combat, crime, Florida, kung fu, law enforcement, martial arts, self defense, Tallahassee, Uncategorized

Making a Traditional Martial Art Relevant Today

As I sit and watch the wave of violence sweep our nation, I have been reminded of some very important principles of Wing Chun Kung Fu (Kung Fu, here, translated “a way of life”) that date back to its very founder, Ng Mui. These principles are what led me to write this blog: Making a Traditional Martial Art Relevant Today.

There are four key words in the title that require understanding in order to grasp what I’m about to say on the topic:

1.) Traditional = “existing in or as part of a tradition; long-established”; “habitually done, used, or found.” Here in the United States, we have commercialized the learning of martial arts into step-by-step programs of exercise or competition fighting for sport. In the process, we have lost many of the teachers who can direct the principles of the martial art taught to the student in a direct and applicable way (i.e., a way the student is empowered, or made able). As this degeneration (i.e., “having lost the physical, mental, or moral qualities considered normal and desirable; showing evidence of decline”) has eroded the possibility of many students to embrace the original lessons of the martial art they practice, and the value of the martial art they practice has been reduced, making many irrelevant to today’s martial artist’s needs. This brings me to the next two words, which will define what martial arts is:

2.) Martial = “of or appropriate to war; warlike.” (Therefore, I will not be talking about competition fighting.)

3.) Arts = “the expression or application of human creative skill and imagination.”

Together, these words mean the expression and application of human creative skill and imagination in a warlike – appropriate to war – way. In such a context, we come to the heart of something that many don’t want: WAR. The ugliest expression of humankind, and the deadliest. There are no rules or officials to enforce those rules. It’s kill or be killed, with or without direct intention. (But I’ll get to the later part of that sentence in a moment.)

If we are not training in a way that is relevant to today’s needs and our known, suspect or potential circumstances, can we be said to be prepared, truly able? This brings me to the final word:

4.) Relevant = “appropriate to the current time, period, or circumstances; of contemporary interest.” As I watch the unedited videos of violence across the United States, I am struck with the number of people who are collectively gathering with blunt, sharp and other instruments of war, ready, in their numbers, to strike at opponents with variable force (i.e., some are striking with empty hands, while others follow with weapons, causing serious injury or death). I am, also, struck by how many in these communities were unprepared, inexperienced by these types of events. That’s not to criticize. It emphasizes that this is a new condition to the environments they live and work, and they are being seriously harmed by it.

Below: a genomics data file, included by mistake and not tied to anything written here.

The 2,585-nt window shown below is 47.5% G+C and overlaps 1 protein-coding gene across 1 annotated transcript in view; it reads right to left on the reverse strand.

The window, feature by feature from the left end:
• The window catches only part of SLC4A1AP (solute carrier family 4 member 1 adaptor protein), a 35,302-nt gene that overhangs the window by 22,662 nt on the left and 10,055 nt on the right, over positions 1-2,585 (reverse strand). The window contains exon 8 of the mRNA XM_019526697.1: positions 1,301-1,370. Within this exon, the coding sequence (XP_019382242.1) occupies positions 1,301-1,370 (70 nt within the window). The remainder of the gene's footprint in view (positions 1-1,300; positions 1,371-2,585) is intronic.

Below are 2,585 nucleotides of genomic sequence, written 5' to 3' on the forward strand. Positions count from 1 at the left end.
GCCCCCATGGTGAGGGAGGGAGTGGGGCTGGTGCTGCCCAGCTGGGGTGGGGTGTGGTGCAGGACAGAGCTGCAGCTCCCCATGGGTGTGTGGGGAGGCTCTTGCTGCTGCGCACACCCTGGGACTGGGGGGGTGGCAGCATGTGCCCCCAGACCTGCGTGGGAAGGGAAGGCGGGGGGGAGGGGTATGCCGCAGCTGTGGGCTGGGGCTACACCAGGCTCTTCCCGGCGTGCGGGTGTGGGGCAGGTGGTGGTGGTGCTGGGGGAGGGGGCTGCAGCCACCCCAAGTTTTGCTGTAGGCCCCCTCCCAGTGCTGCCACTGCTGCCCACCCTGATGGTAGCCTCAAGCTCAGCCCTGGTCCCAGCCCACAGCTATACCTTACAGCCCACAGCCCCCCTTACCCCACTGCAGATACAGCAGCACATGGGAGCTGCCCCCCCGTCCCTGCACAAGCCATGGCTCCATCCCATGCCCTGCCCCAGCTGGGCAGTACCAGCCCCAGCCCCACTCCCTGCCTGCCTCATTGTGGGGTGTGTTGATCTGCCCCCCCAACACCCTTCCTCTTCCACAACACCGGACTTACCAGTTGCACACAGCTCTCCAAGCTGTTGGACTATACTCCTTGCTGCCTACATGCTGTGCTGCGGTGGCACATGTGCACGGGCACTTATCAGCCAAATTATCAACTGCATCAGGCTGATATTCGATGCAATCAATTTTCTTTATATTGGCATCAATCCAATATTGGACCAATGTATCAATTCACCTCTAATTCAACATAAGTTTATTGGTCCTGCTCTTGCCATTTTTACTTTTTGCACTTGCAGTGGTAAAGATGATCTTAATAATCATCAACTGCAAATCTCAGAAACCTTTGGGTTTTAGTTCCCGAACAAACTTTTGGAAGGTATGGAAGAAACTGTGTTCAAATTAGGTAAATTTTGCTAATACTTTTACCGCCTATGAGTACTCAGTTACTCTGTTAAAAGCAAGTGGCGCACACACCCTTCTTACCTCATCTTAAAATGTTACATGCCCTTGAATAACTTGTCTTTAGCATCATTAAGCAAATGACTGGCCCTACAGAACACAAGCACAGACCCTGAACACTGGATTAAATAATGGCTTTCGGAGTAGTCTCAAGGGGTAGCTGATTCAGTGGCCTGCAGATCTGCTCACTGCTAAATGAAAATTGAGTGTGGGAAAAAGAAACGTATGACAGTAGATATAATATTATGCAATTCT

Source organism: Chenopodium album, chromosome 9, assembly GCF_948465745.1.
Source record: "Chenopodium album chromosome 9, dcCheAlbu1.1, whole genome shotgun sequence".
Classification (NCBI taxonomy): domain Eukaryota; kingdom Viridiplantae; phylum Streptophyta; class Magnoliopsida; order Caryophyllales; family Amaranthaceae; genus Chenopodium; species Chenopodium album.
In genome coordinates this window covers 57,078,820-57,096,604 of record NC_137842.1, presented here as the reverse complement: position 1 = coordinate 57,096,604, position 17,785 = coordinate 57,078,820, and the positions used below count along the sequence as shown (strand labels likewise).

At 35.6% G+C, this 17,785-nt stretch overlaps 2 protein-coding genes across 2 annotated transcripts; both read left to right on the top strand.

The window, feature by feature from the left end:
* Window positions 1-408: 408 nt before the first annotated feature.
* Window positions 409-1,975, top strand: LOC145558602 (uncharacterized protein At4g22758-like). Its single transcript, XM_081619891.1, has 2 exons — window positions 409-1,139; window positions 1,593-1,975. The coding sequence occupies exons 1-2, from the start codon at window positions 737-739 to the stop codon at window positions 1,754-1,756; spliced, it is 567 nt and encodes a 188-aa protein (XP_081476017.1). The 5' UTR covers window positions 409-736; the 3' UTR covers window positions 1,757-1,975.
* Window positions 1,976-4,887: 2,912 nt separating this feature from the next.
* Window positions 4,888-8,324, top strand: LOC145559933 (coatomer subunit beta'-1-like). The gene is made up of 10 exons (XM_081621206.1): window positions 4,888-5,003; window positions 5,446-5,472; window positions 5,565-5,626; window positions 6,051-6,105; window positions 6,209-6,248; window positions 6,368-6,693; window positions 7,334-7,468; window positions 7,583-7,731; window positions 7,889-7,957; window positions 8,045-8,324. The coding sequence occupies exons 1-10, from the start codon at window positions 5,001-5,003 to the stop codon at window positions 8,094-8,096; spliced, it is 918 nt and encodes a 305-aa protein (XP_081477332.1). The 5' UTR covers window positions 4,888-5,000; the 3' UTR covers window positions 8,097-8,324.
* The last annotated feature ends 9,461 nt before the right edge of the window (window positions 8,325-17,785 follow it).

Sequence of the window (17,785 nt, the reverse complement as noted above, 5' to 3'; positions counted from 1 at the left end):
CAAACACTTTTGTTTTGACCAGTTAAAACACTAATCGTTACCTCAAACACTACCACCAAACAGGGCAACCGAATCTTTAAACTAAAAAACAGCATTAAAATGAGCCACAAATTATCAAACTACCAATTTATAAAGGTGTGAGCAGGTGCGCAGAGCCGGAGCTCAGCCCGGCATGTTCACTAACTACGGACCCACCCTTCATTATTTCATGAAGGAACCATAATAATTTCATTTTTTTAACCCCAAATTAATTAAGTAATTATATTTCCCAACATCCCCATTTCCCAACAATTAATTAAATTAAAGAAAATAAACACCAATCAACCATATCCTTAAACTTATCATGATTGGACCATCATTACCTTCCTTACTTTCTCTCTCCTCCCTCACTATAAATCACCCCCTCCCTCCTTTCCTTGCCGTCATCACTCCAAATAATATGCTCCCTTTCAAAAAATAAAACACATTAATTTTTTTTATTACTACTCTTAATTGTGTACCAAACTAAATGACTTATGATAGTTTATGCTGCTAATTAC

For those of us interested or practicing self defense, these situations should teach us something about what we should be doing to prepare and what we will have to be if we are faced with such circumstances.

Wing Chun has always sought to take its principles and make them about who and where one applies them. For example, a group of our Wing Chun ancestors may have lived in a small farming village, with no more weapons than the farming tools they owned. If they were dealing with invaders on horseback, wielding swords, that’s what they prepared to use, where they prepared to fight, and whom they prepared to fight. They didn’t go through generic, unnecessary programs of training – because that had proven useless in the face of invading armies already. In contrast, those who lived in urban areas may not have access to farming supplies. They may be surrounded by office equipment and environments, automobiles, large crowds, and less known attackers. They would train differently. They did not do this because they were changing Wing Chun, quite the opposite, they were embracing its basic principle: If it’s not effective, it’s no good.

It is this lesson that I bring to life in this blog. It is a lesson that all of us, regardless the martial art you’re practicing, need to re-embrace, seeking adequate directing in that training for real self defense. Otherwise, what are you really doing?

©2020 Yost Wing Chun Academy. All Rights Reserved.

If you have a question or subject you’d like to see me address on my blog page, or if you have an interest in learning self-defense in or around Tallahassee, Florida, write to me at

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